In the Veneto and Friuli-Venezia Giulia regions of Italy, an active LENs project is helping to drive regenerative landscape transformation. With a legacy of intensive land use, supply chains in this area are at severe risk of soil and aquifer degradation. In response, Prosecco Consortium and Nestlé Purina have partnered to invest in regenerative agriculture and viticulture techniques, as well as the creation of natural bounded habitats within the landscape.
Preferred by Nature is the LENs operator and the success of the project is built on the strength of the network of local organisations: Agrinnovazione, AgriCircle, Consultant Antonio Compagnoni, CarbonChange, CSQA, Perleuve, Veneto Agricoltura and WBA.
In the 2023 trade, 10 agronomic, six biodiversity, and seven innovation measures are contracted to be implemented in about 30 cereal farms and vineyards in the regions, to introduce sustainable agricultural practices on approximately 1,350 hectares of land.
These aim to help improve soil management and water quality; strengthen the resilience of farms and supply chains; combating environmental degradation; and mitigating the effects of climate change. The measures can be grouped into three main categories:
- Agronomic measures in the field
- Promotion of biodiversity
- Introduction of innovative technologies to improve productivity, reduce costs and decrease environmental impact.
Planting cover crops to improve the quality of groundwater, increase the content of organic matter and maintain soil moisture. This also prevents the soil from being uncovered during the rainy seasons, protecting the soil from erosion.
Substitution of chemical fertilizers with organic ones to reduce carbon footprint at farm level. Organic fertilizers decrease the need for carbon-intensive agrochemicals, enrich the soil’s ability to retain water and counteract nutrient-leaching into groundwater.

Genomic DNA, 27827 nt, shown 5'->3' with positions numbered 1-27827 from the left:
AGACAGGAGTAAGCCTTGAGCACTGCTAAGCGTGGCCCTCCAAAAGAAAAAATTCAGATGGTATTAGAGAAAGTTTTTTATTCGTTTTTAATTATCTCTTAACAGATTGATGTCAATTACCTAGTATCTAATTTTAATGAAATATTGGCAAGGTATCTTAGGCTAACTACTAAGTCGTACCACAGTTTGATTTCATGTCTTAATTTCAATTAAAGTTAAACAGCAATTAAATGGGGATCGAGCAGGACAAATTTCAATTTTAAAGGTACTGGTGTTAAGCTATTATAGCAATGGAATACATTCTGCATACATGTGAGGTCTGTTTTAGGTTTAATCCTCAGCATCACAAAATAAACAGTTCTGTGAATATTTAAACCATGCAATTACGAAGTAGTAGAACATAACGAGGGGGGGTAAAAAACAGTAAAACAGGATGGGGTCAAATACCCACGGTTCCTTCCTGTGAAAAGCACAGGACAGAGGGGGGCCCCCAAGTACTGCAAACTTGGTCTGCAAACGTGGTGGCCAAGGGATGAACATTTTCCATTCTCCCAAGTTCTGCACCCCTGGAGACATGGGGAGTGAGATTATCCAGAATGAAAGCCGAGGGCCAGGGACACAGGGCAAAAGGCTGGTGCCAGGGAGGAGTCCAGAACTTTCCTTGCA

Advanced integrated production and pest management (IPM) strategies, including substituting herbicides with mechanical weed control practices. This reduces the use of agrochemicals to limit the negative impact on the environment, mainly on groundwater and biodiversity.
Hedge and woodland planting, including an innovative agroforestry approach to create and/or strengthen natural habitats to promote biodiversity, capture carbon and provide a range of ecosystem services such as soil and water conservation, maintenance of soil fertility, conservation of edaphic mesofauna and protecting the habitat for plant pollinators.
Sowing herbaceous species and wildflowers at the edge of arable fields or vineyards to provide habitat for pollinating insects. These uncultivated areas can also provide habitats for predatory insects that contribute to pest control in the field. Grass and flower strips also act as buffers to help reduce the amount of sediment and nutrients lost to runoff.
Investments in weather stations and soil sensors to monitor and predict variability in temperature, precipitation, air humidity, soil and leaf moisture. This allows land managers and farmers to improve and optimize defence treatments, irrigation water management and other agricultural activities.
Promotion of precision agriculture, through a combination of soil sampling, satellite imagery, and GPS systems installed on agricultural machinery. Farmers benefit from accurate soil mapping and production yields, which in turn improves the efficiency of farming practices by optimizing inputs such as water fertilizers, herbicides, and insecticides, while maintaining or increasing yields.